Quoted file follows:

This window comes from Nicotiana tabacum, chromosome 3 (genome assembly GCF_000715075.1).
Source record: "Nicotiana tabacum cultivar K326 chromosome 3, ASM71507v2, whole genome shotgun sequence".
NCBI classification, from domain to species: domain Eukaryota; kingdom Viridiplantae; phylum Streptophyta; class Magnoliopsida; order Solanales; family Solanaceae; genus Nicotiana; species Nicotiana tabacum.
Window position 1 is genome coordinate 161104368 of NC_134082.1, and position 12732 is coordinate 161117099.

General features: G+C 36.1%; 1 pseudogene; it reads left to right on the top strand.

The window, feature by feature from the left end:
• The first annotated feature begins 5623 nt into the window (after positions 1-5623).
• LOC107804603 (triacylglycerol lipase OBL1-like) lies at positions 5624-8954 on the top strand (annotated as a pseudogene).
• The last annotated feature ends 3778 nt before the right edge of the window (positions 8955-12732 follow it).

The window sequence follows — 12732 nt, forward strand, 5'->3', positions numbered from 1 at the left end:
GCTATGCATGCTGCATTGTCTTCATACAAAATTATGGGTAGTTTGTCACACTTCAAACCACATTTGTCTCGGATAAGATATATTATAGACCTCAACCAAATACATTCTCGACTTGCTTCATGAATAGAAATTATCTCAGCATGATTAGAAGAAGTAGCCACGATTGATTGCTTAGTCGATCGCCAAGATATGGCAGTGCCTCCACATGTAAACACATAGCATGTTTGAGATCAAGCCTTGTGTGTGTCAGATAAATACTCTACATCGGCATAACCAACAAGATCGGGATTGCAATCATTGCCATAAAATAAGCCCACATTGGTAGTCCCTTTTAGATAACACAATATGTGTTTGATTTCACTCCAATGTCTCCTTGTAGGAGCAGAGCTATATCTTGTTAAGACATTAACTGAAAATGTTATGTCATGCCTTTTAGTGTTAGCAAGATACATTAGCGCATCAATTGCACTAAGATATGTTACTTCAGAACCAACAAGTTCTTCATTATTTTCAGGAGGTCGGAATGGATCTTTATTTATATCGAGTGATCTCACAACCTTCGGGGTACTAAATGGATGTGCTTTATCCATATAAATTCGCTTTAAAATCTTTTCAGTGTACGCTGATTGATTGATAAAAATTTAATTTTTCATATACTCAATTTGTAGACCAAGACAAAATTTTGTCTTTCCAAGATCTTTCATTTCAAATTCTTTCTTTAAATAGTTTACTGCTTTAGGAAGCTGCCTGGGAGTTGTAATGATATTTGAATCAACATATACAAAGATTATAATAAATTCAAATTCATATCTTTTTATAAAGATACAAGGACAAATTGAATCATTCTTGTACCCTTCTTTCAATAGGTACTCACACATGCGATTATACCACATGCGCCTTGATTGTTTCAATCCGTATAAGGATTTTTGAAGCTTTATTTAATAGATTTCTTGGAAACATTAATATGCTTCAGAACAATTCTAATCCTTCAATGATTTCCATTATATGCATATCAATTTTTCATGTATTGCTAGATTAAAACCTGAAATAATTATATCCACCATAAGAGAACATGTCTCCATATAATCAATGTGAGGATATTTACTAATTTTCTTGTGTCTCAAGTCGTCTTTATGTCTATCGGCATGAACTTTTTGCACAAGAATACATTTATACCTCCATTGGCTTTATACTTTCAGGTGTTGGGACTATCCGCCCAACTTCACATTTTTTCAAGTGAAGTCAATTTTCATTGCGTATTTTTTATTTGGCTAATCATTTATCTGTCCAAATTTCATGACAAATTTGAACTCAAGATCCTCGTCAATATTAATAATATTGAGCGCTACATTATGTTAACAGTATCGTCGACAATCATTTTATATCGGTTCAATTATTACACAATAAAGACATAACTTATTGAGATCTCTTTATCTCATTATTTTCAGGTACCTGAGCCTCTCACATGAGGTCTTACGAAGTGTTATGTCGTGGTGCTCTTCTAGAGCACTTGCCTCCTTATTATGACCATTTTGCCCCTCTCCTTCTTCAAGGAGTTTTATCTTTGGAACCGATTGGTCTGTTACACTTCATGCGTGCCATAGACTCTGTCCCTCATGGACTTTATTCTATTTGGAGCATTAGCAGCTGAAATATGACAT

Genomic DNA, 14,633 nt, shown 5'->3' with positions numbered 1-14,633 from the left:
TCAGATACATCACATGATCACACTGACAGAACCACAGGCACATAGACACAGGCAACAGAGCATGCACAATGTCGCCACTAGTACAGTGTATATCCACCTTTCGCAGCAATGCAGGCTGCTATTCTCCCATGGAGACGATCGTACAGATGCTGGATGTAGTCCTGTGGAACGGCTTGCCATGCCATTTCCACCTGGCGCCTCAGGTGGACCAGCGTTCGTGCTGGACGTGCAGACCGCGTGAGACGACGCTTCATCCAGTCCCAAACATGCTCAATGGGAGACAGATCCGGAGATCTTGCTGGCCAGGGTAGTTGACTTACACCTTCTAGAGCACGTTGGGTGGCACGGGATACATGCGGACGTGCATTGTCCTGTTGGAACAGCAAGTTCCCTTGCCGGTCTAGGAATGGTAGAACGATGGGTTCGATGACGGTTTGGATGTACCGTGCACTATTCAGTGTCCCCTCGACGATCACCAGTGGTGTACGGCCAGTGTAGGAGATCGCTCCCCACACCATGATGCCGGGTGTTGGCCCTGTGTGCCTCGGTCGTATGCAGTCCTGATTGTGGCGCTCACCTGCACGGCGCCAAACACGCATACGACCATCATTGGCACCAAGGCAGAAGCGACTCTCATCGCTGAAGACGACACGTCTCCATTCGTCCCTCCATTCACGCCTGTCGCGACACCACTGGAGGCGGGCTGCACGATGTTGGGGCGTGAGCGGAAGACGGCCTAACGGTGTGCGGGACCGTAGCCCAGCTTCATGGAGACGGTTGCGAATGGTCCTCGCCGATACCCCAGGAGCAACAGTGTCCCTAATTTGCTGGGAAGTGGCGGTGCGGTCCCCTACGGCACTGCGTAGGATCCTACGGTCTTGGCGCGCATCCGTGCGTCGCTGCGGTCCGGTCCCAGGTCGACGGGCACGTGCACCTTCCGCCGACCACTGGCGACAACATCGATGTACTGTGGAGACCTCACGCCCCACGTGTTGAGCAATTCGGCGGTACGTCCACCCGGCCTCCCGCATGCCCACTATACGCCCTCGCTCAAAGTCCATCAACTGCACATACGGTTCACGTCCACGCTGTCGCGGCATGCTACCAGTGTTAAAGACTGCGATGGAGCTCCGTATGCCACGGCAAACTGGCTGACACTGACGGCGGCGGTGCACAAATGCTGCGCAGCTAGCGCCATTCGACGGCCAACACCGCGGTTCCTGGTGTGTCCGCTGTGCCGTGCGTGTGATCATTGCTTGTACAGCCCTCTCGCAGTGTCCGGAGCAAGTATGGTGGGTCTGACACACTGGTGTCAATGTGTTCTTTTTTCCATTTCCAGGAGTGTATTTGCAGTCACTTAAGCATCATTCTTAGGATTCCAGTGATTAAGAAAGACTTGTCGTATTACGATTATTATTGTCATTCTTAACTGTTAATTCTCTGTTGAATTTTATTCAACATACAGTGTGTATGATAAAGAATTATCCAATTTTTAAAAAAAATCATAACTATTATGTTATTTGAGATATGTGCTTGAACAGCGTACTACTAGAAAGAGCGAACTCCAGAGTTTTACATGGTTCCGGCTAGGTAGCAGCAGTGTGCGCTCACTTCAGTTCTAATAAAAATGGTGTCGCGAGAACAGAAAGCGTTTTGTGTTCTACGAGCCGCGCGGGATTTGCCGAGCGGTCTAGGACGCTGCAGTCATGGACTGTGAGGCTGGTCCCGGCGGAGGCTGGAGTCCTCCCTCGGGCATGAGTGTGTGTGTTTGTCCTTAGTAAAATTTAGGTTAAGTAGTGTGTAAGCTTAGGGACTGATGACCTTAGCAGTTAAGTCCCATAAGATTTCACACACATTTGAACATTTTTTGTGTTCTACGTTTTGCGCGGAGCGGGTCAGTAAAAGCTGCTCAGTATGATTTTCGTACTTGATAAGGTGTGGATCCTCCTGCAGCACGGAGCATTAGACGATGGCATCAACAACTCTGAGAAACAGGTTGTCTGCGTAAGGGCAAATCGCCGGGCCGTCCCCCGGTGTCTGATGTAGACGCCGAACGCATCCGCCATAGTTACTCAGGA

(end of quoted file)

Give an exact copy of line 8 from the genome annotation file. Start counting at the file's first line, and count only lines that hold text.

• LOC107804603 (triacylglycerol lipase OBL1-like) lies at positions 5624-8954 on the top strand (annotated as a pseudogene).